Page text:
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    The Young Americans…in Sudan

    November 19th, 2006 by steve

    After all the trouble we’ve been through getting visas and the ferry, we weren’t sure what to expect from Sudan, but all worked out well. The immigration and customs were cake and the only problem we faced was the crappy hotel we ended up with and a bit more waste of time and money in bureaucracy to get us “registered” once in the country.The $35 hotel we start at is double the price of anything we stayed at in Egypt and still so bad that we slept with the lights on and moved to a campground on the Nile the next night. (we stayed the first night only because we hadn’t slept in 34 hours and just needed to fall down.)

    We had 3 days to explore Khartoum while we waited for our bus which finally arrived yesterday (Sat). Friday night, I went to a gathering at a local cemetery of Sufi-Muslims (so we’re told) doing an absolutely random mix of whirling dervish, southern baptist gospel and tribal dance to pay respects to the dead. Pretty crazy what people do when nobody is looking.

    The people in Sudan are amazing. Most people don’t really pay us any special attention unless we say ‘hi’. Those who do notice us say ‘hello’ like we’re their next door neighbor. The hard part is talking to people who have been impacted by Darfur or Ethiopia/Eritria. The positive attitudes of individuals I’ve talked to are absolutely incredible against the backdrop of what they’re are going through. The human spirit is truly unreal when put to the test.

    Khartoum as a city isn’t terribly inspiring, but it shows that a people who care can have a clean city. They have garbage cans around town and people use them in huge contrast to Egypt, Morocco, Jordan and some of Turkey where the city is your private trash bin.
    Now we’ve met up with our friends and are getting ready to head out again tomorrow en route to Ethiopia for our next adventures. The group has promised to get stuck in sand down to the transmission again so we can see what fun we missed!

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    Mall Rats

    November 19th, 2006 by steve

    Now separated from our tour, we caught an overnight train back to Cairo and booked a 1:30am flight to Khartoum the next day where we’ll wait for our group. That leaves us 15 hours to hang out in City Stars, the swankiest mall in all of Egypt. Seriously. It’s financed by some Dubai (I think) capital funding group who maintains offices in a hi-rise buried within. The mall is complete with luxury apartments, offices, a big glass pyramid and a Hotel Intercontinental who was kind enough to store our bags all day.Life in the mall is good fun. Mary caught a needed haircut and shampoo from a Parisian-trained Lebanese stylist who fit the Rodeo Drive sterotype perfectly. Nice work for $20. Top that off with a morning cappuccino and snacks and a viewing of “The Departed”, we’re having a good morning. It’s pretty crazy to watch such a profane and violent movie uncensored in a Muslim country. They loved it, with plenty of applause at the end. I thought it was pretty good, too.Needless to say, our couple days were infinitely better than the stories we heard from our friends who did make the ferry. Also better than the other Americans who stuck with their moron “leader”. But I’ll spare you that story.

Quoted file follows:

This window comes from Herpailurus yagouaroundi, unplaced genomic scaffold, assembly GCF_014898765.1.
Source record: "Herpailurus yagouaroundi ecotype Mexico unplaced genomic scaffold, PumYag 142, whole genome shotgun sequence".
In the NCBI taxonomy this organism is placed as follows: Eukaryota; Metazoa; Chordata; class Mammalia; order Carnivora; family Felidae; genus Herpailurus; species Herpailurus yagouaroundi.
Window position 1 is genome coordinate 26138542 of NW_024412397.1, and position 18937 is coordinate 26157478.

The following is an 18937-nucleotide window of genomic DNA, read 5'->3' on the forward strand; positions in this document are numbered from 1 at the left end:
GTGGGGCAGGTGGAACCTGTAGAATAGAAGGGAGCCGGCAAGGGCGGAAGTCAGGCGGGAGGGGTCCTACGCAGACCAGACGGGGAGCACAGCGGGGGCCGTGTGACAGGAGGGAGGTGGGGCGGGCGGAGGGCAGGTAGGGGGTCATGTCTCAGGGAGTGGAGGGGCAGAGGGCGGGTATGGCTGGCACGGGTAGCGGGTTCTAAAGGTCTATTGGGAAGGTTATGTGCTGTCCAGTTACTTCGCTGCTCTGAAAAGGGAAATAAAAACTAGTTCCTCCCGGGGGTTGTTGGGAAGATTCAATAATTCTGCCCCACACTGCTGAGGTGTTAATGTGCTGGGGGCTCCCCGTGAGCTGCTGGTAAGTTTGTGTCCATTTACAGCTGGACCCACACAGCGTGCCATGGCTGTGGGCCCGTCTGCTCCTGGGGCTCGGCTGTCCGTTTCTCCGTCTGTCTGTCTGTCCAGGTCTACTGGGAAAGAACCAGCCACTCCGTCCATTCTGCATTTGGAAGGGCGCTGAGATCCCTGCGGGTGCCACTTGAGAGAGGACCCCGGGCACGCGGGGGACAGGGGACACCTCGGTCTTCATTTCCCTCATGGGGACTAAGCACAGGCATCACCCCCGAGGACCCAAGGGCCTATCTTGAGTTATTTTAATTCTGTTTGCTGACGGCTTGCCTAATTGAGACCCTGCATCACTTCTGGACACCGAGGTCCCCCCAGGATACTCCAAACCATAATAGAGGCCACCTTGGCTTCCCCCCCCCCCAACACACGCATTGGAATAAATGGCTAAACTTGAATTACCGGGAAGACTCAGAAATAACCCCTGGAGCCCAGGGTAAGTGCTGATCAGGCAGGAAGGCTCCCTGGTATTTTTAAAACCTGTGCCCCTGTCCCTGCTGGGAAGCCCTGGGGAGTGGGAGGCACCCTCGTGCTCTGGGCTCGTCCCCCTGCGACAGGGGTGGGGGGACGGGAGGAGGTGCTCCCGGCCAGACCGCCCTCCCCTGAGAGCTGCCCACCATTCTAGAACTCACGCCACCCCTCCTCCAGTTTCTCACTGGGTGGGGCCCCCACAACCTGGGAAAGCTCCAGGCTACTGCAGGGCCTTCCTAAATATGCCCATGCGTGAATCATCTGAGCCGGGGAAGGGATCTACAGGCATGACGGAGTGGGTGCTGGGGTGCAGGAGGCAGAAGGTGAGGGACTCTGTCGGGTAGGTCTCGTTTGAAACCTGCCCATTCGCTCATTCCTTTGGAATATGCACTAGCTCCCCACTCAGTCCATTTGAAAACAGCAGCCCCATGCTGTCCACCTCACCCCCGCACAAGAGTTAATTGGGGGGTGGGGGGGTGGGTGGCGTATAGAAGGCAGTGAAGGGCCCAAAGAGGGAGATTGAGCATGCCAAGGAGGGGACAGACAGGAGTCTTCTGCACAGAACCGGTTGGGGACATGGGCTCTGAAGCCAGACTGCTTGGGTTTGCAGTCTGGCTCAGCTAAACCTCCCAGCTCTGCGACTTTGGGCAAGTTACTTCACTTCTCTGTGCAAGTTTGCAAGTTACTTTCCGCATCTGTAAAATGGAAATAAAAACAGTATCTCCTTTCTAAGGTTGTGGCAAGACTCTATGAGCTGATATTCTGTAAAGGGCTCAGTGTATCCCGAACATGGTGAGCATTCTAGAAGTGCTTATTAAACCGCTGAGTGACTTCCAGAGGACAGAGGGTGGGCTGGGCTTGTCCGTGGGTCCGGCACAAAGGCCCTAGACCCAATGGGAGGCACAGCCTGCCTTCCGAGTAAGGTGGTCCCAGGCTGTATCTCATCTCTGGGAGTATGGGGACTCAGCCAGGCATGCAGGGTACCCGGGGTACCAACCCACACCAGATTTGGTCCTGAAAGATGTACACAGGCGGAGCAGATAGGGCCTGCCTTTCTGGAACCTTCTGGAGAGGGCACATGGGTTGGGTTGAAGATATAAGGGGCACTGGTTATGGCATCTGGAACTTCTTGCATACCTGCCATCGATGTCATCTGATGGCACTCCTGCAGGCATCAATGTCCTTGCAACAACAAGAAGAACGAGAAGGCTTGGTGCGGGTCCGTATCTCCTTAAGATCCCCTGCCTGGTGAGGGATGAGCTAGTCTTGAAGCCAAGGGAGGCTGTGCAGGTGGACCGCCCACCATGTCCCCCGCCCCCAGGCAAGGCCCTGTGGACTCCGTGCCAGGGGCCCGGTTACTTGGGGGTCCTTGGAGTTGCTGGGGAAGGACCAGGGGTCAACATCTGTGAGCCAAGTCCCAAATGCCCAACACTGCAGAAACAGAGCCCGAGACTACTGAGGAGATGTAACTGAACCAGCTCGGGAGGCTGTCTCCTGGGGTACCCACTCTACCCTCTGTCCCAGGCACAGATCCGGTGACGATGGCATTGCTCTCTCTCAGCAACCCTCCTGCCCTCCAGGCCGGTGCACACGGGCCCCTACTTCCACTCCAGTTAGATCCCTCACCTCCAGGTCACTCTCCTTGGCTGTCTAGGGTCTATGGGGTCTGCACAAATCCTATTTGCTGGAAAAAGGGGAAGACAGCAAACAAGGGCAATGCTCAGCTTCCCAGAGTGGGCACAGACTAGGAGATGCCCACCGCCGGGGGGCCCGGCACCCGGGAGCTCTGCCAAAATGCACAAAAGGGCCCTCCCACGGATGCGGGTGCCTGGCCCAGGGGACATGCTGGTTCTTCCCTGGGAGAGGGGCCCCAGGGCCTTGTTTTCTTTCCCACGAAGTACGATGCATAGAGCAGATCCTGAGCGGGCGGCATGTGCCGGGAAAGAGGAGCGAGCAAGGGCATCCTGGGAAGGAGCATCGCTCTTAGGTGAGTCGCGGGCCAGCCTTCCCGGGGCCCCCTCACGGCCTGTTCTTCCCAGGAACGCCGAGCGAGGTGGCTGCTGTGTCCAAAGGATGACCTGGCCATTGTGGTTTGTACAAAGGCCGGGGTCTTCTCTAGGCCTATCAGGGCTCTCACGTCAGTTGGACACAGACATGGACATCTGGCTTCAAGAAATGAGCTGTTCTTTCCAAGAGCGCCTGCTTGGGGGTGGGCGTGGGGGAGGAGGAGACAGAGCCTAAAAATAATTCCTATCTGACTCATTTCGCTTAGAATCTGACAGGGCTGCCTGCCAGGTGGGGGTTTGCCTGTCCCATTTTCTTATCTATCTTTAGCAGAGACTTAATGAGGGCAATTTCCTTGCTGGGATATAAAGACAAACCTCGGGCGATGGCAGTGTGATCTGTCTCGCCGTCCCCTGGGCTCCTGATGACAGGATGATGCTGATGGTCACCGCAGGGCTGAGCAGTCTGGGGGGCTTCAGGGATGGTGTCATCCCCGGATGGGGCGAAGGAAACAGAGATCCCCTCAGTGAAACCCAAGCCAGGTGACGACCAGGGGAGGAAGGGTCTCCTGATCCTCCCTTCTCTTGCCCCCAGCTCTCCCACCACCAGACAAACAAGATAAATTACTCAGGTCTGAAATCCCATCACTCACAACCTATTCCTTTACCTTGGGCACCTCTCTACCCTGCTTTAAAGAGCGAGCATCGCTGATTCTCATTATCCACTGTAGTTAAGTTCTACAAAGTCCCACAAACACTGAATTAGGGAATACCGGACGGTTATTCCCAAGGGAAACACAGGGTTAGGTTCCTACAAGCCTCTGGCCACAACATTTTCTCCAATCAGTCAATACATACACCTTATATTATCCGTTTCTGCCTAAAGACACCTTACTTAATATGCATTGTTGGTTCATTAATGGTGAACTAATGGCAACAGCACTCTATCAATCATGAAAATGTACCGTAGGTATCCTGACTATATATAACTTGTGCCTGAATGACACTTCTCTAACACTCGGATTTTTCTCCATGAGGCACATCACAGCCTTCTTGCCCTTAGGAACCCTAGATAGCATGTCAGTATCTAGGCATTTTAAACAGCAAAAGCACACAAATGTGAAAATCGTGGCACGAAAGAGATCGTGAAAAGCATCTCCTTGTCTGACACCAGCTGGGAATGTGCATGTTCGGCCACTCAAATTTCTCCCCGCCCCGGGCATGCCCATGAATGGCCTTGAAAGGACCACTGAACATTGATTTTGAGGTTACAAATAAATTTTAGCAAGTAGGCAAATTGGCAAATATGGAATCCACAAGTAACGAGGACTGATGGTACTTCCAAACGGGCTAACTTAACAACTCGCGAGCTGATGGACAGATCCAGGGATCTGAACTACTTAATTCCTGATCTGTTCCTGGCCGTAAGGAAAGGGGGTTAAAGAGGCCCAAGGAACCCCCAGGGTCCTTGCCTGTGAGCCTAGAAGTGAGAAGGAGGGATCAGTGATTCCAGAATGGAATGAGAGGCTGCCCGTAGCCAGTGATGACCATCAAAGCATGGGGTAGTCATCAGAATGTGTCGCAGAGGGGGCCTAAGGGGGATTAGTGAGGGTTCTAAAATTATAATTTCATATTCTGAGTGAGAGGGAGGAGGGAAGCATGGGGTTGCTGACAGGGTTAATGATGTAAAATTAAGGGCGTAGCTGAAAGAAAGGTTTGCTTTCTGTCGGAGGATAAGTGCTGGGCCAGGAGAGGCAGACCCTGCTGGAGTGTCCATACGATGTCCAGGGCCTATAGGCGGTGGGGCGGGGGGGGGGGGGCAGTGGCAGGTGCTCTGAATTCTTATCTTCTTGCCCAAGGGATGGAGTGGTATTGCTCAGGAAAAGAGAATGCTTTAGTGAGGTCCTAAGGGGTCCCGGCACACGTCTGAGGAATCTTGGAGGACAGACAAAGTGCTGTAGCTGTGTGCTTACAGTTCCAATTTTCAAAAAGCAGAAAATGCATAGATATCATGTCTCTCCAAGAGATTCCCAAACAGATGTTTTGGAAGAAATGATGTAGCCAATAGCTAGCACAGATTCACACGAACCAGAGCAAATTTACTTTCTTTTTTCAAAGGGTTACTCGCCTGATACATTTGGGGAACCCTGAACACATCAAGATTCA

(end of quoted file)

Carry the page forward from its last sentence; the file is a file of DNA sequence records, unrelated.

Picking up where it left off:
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    "I HATE EGYPT!!!" or "Death Barge from Hell on the Nile"

    November 19th, 2006 by steve

    It’s now the morning of the day we ferry across Lake Nasser into Sudan and we Americans still don’t have visas. We’re stuck with 4 other Americans from another travel group and their idiot “apprentice” leader who is only sticking around to shag the girl.After doddling with them on some scheme to get visas, Mary and I take matters into our own hand at the Sudanese embassy where we meet some very nice people including the mystical head Counsel who speaks in poems and riddles. In the end, everyone does get visas and we all head to the port to catch our ferry.The rest of our group had gone to the ferry port 7 hours before us with tickets they had purchased two days prior. We couldn’t get tickets without our visas and find out at the gate that the boat is sold out (later we learn there were ~670 people on the boat meant to carry about 250). Using techniques of confusion, shouting and general sneakery, Mary and the other American girl make it passed the 3 armed guards and enter the dock making for the boat.

    –Steve’s perspective from the first guard post–
    Another 10 minutes later I get a window of opportunity and walk briskly down the path away from the guard post, ignoring the shouts of “Mister! Mister!” Getting close to the dock, I can go left through immigration or right through a gate to what looks like the dock itself. Tough choice. We’re being chased OJ Simpson style at this point by a guard yelling at us from 20 yards behind. I advise the guy I’m walking with to ignore and keep walking, but he chickens out and stops to address the guard. This move actually buys me some time, so I pick up my pace a bit more. I finally catch sight of the death barge with our group standing up top cheering. I make it onto the gangplank and have to face just one last guard before boarding. He wants to see my exit stamp from Egypt immigration which I simply don’t have and he’s serious. Game over.